Stars end Capitals’ winning streak, pass Blackhawks for West lead

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For two periods, the Dallas Stars seemed to say, “Are you sure the Washington Capitals are the best team in the NHL?”

They chased Braden Holtby and built a 4-0 lead through those first 40 minutes, and that was enough … but barely. The Stars beat the Capitals 4-3 on Saturday, which accomplished the following:

  • Dallas ended Washington’s winning streak at five games. The Stars have now won three straight.
  • This win slides the Stars ahead of the Chicago Blackhawks for first place in the highly competitive Central Division. While both teams sit at 77 standings points, Dallas holds three games in hand.
  • By passing Chicago, the Stars now lead the Western Conference as a whole.

Impressive stuff. Some might even call it a statement game, although others may hold that nail-biting ending against them (possibly arguing that the Stars’ flaws may come back to haunt them in the playoffs).

Dallas’ biggest concern likely has little to do with doubters. Instead, they must monitor the statuses of forwards Tyler Seguin and Cody Eakin.

Long story short, the Stars are red-hot, yet bigger challenges likely lie ahead.

Blackhawks fall to Ducks in OT, lose Hossa to injury

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The Chicago Blackhawks are on edge on Saturday, and it’s not because of what’s currently a close game against the Anaheim Ducks.

(Not that they’re indifferent toward a match against their opponents from last year’s conference final match, mind you.)

Instead, the Blackhawks are quite concerned about the health of Marian Hossa, who needed help off of the ice following an awkward, scary-looking crash into the boards. (Hampus Lindholm delivered the hip check that sent Hossa sprawling, in case you’re wondering.)

You can see that moment in the video above, while My Regular Face’s GIF also captures that troubling moment:

It’s too early to tell if Hossa will bounce back or miss some time from this. Stay tuned for potential updates.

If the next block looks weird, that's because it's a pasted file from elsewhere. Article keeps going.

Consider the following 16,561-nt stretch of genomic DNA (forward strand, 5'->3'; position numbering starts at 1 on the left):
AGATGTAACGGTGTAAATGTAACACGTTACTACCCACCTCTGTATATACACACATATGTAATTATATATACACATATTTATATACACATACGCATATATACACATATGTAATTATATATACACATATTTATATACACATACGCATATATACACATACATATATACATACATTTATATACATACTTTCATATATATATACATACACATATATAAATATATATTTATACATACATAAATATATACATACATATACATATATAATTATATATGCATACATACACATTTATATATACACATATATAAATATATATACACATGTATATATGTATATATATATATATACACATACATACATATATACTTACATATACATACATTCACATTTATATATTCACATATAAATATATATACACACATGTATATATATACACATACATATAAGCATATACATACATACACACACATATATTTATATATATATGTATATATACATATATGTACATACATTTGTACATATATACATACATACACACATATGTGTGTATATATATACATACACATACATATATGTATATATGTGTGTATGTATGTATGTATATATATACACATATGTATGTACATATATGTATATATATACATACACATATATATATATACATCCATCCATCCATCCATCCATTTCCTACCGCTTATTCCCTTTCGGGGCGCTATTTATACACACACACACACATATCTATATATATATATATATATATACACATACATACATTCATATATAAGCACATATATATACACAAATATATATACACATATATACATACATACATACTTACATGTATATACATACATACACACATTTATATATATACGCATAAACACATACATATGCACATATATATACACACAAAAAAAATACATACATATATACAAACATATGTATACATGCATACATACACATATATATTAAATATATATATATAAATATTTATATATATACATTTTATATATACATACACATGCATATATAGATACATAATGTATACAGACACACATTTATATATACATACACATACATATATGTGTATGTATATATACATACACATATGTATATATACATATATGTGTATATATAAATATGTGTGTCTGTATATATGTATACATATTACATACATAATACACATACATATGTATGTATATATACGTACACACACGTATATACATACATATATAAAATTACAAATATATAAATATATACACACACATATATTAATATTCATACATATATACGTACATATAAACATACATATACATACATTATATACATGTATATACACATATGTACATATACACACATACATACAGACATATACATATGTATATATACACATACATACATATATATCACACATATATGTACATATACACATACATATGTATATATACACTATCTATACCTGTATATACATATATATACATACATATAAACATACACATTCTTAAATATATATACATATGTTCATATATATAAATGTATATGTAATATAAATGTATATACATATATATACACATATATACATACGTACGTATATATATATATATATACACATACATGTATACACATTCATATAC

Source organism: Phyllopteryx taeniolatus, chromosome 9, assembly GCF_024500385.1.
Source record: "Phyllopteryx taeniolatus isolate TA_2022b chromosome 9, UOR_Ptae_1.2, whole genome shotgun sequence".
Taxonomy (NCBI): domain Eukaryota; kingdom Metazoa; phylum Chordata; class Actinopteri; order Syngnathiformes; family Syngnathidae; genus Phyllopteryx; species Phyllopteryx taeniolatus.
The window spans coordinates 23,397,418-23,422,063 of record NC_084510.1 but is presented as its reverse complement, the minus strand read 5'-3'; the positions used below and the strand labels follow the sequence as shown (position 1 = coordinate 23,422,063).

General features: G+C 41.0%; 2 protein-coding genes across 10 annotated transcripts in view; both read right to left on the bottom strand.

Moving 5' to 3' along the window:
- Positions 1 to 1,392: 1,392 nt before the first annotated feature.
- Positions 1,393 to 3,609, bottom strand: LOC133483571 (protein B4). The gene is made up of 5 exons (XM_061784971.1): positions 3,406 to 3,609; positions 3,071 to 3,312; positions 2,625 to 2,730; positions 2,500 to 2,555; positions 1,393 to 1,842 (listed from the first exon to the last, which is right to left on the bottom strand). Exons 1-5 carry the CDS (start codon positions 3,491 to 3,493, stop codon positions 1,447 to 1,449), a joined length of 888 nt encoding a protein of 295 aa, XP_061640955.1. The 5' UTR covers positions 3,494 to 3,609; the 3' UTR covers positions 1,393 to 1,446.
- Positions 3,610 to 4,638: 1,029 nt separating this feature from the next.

Update: Joel Quenneville seems optimistic about Hossa, broadly speaking:

Ryan Getzlaf scored the overtime game-winner as the Ducks won 3-2 (OT).

Understatement: Saturday was a rough night for Panthers

Nashville Predators center Colin Wilson (33) checks Florida Panthers center Jonathan Huberdeau (11) during the second period of an NHL hockey game, Saturday, Feb. 13, 2016, in Sunrise, Fla. (AP Photo/Alan Diaz)
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If it weren’t for Mike Yeo and the Minnesota Wild, you could argue that the Florida Panthers suffered from the worst night so far.

You can see that Saturday was unpleasant merely from looking at the scoreboard: the Nashville Predators pummeled the Panthers by an unkind score of 5-0.

The pain goes beyond that … literally so.

For one thing, Quinton Howden suffered an upper-body injury and did not return. That’s no good, but if you want to feel sick to your stomach, footage of Brandon Pirri‘s likely lower-body injury (ankle maybe?) may do the trick.

(Seriously, you may be happier if you don’t look.)

The Panthers didn’t make an announcement about Pirri one way or another, so we’ll see if he somehow avoided anything significant.

Either way, it was a night this team would like to forget.